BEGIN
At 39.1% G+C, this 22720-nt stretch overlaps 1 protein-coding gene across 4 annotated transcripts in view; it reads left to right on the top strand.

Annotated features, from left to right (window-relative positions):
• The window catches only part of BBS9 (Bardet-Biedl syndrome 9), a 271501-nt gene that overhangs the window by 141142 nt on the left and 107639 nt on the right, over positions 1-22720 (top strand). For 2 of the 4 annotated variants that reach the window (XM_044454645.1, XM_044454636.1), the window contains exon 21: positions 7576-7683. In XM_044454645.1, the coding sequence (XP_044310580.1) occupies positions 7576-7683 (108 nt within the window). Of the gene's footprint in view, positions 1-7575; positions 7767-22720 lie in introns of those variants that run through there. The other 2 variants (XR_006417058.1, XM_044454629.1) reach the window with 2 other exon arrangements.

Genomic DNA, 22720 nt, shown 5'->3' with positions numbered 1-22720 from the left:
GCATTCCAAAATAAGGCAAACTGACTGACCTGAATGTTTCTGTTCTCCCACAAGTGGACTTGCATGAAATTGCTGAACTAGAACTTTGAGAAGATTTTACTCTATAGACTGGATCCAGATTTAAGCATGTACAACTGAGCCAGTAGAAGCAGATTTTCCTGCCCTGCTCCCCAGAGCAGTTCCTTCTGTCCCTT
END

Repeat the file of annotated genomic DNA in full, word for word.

At 39.1% G+C, this 22720-nt stretch overlaps 1 protein-coding gene across 4 annotated transcripts in view; it reads left to right on the top strand.

Annotated features, from left to right (window-relative positions):
• The window catches only part of BBS9 (Bardet-Biedl syndrome 9), a 271501-nt gene that overhangs the window by 141142 nt on the left and 107639 nt on the right, over positions 1-22720 (top strand). For 2 of the 4 annotated variants that reach the window (XM_044454645.1, XM_044454636.1), the window contains exon 21: positions 7576-7683. In XM_044454645.1, the coding sequence (XP_044310580.1) occupies positions 7576-7683 (108 nt within the window). Of the gene's footprint in view, positions 1-7575; positions 7767-22720 lie in introns of those variants that run through there. The other 2 variants (XR_006417058.1, XM_044454629.1) reach the window with 2 other exon arrangements.

Genomic DNA, 22720 nt, shown 5'->3' with positions numbered 1-22720 from the left:
GCATTCCAAAATAAGGCAAACTGACTGACCTGAATGTTTCTGTTCTCCCACAAGTGGACTTGCATGAAATTGCTGAACTAGAACTTTGAGAAGATTTTACTCTATAGACTGGATCCAGATTTAAGCATGTACAACTGAGCCAGTAGAAGCAGATTTTCCTGCCCTGCTCCCCAGAGCAGTTCCTTCTGTCCCTT